Ooops! I sort of fell off of the blog wagon this week. Earlier in the week I received an e-mail that detailed some reduced air fares, which, when combined with the boredom of a very gray late February, made me start to think of potential summer vacations. Unfortunately, I mis-read the rates and thought they were a much better deal than they actually were, so I guess I won’t be flying anywhere this summer. ;-(
I had to console myself by looking through some pictures from our last trip to Scotland. And, just in case you’re a knitter and you happen to be planning a trip to Scotland this summer (the dollar is doing much better against the GBP now than it was last fall!) I thought you might like to see a fun knitterly place to visit.
This is Shilasdair on the Isle of Skye. Shilasdair is a small yarn studio known for their yarn dying. The shop is in a pretty little rock building, in a very small village with spectacular views of the water, off of the northern end of the Isle of Skye. We were greeted by the owner, Eva. (Oops, I didn’t get a picture, but there’s one on her website.)
Above, you can see the gorgeous view just beyond the shop.
Just to the left of the shop is the dye garden where Eva grows plants that make the dyes. All of the dyes are natural but surprisingly, the yarn does not come from the Isle of Skye (despite all the grazing sheep!) Eva said that Isle of Skye wool is very coarse and 95% of it is shipped to I-can’t-remember-where in central Europe to be used in things like mattresses.
Most of my pictures from the dye room didn’t turn out very well. It’s a pretty small room, but there are giant dye vats and places to hang the yarn to dry. Eva said that all of their dye colors come from 3 plants and 1 insect and combinations of those 4 items. Bowls containing the three plant samples are in the bottom left-hand corner of the above picture with the dye vats. The insect, cochineal, is shown in the right-hand picture, above. (As always, all pictures can be enlarged by clicking on them.) Eva explained the process to us and it was very interesting. I think TheManoftheHouse even had a good time.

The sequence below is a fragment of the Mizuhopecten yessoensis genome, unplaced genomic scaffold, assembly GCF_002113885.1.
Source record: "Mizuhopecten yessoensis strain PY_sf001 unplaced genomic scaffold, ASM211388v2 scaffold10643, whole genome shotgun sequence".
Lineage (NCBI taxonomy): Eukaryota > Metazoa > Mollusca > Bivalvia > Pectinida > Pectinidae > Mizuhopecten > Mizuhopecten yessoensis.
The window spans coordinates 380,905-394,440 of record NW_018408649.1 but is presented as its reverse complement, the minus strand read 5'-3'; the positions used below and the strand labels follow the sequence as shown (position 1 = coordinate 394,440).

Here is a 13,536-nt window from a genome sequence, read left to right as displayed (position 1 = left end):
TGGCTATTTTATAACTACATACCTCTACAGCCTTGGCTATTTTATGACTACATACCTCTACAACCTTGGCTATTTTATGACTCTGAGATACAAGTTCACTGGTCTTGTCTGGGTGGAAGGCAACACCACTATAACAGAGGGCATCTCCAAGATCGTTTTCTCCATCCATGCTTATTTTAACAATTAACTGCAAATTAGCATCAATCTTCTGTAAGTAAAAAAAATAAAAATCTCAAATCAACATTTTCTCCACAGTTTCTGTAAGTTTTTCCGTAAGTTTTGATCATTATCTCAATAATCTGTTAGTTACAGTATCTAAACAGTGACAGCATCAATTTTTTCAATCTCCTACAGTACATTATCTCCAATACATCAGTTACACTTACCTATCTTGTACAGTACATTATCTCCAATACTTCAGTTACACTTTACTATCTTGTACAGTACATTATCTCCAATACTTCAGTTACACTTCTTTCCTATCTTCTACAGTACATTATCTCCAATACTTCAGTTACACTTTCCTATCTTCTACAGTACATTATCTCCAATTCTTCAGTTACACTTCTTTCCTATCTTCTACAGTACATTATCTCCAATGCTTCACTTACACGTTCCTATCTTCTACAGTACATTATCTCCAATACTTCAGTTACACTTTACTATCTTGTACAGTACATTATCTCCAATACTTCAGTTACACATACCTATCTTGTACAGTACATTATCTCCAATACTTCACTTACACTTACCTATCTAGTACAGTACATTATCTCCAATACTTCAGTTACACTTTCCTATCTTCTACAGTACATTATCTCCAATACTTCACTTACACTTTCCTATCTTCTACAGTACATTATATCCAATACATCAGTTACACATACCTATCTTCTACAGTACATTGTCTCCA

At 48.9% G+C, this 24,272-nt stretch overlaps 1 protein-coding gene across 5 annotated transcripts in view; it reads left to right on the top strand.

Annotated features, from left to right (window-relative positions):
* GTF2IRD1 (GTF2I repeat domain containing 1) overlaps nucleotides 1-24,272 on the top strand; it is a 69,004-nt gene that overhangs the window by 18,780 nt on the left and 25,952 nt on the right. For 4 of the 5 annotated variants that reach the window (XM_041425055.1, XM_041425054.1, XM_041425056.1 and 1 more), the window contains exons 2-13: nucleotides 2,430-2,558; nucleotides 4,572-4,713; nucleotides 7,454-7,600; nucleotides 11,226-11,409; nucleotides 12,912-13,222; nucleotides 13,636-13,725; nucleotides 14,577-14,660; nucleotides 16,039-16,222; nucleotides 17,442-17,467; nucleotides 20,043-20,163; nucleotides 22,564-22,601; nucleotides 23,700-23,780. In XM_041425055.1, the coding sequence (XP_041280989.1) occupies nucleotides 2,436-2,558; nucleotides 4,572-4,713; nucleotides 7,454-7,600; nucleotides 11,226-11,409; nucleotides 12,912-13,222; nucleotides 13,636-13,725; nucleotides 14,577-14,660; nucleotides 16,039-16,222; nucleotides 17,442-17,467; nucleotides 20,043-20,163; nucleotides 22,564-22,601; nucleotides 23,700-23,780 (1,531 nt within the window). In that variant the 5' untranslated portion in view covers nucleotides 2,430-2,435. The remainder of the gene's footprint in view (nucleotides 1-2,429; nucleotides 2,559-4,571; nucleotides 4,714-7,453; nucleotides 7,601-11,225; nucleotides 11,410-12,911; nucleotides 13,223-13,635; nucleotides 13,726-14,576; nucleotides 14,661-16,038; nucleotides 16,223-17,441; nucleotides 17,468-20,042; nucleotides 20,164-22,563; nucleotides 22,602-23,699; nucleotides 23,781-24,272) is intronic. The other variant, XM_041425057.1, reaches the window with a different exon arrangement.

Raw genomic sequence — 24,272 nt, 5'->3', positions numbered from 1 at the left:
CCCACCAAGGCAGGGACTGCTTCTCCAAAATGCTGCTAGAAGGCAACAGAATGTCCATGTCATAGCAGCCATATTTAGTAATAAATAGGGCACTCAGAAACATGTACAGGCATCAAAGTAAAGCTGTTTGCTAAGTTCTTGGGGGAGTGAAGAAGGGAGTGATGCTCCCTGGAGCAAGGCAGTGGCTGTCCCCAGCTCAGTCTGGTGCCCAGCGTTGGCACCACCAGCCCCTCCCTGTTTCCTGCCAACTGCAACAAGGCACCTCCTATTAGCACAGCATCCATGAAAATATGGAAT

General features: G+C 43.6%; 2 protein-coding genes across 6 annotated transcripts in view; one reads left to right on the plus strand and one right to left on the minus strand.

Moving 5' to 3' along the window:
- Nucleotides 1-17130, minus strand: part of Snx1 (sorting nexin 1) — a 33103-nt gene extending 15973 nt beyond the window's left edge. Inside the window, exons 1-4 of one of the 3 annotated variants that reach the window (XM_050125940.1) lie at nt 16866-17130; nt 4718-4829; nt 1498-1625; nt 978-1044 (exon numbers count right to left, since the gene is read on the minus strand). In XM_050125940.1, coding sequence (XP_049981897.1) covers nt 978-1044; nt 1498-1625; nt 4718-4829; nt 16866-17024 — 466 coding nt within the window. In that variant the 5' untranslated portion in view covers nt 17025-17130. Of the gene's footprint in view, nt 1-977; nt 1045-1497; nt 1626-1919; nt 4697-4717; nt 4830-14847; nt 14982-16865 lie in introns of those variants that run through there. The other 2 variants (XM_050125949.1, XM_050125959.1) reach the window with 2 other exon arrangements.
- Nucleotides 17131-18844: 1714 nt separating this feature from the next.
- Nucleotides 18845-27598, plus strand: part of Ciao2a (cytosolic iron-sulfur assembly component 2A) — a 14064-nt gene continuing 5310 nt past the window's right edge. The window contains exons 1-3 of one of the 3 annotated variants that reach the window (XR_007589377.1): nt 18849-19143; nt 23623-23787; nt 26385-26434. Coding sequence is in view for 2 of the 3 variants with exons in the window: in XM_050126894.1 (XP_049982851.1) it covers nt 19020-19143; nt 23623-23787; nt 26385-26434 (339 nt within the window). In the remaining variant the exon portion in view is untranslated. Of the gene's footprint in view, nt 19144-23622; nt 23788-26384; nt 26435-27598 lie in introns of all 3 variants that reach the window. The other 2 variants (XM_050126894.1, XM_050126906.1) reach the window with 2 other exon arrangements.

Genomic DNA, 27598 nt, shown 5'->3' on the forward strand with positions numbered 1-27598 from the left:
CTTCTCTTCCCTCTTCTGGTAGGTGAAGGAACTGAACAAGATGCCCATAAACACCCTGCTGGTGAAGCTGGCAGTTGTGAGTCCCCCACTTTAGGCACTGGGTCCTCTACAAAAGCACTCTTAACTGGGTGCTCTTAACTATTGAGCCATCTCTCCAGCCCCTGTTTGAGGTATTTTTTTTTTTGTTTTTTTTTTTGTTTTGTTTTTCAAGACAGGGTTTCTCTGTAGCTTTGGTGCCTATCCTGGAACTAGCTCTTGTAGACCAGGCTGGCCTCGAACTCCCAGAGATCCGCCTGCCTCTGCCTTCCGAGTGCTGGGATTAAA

Some pictures of the pretty yarn. I bought some blue yarn and I spent a long time debating whether to get wool or cotton. I got cotton and after we drove away, I wanted to slap myself upside the head — who goes to Scotland to buy cotton yarn? In my defense, I think I was overcome by visual stimulation and couldn’t think straight. The colors were sooooo beautiful. And to make matters worse, I’m thinking the yarn I ended up with wasn’t even dyed by Eva. She does sell some yarns that are dyed elsewhere. So, I struck out on two counts! (But don’t tell TheManoftheHouse — I’m sure he was wondering why it was so hard for me to figure out what yarn I wanted. There was a gorgeous red yarn that almost sucked me in too.)
These were some sweaters for sale hanging on the wall. Some were for sale and some were available in kits. You could also have a sweater made in a different size than the samples shown.
This is a picture of the shop while standing with my back to the front door, shown in the first picture of this post. This one room is it…the whole shop. In the middle of the wall on the right (just in front of that blue-green sweater hanging up so high) is the door that leads to the dying room.
The shop may be small, but it was very inspiring and well worth the trip. (The only way it could have been better would have been if there were quilts. Oh, and maybe some guy in a kilt!) And besides, the drive to get there and the scenery are spectacular. Lots of little one lane roads and sheepies everywhere! I hope you get to go there someday!
We’re having high winds and thunderstorms as I type, which is just creepy in February. I hope the weather is better where you are!
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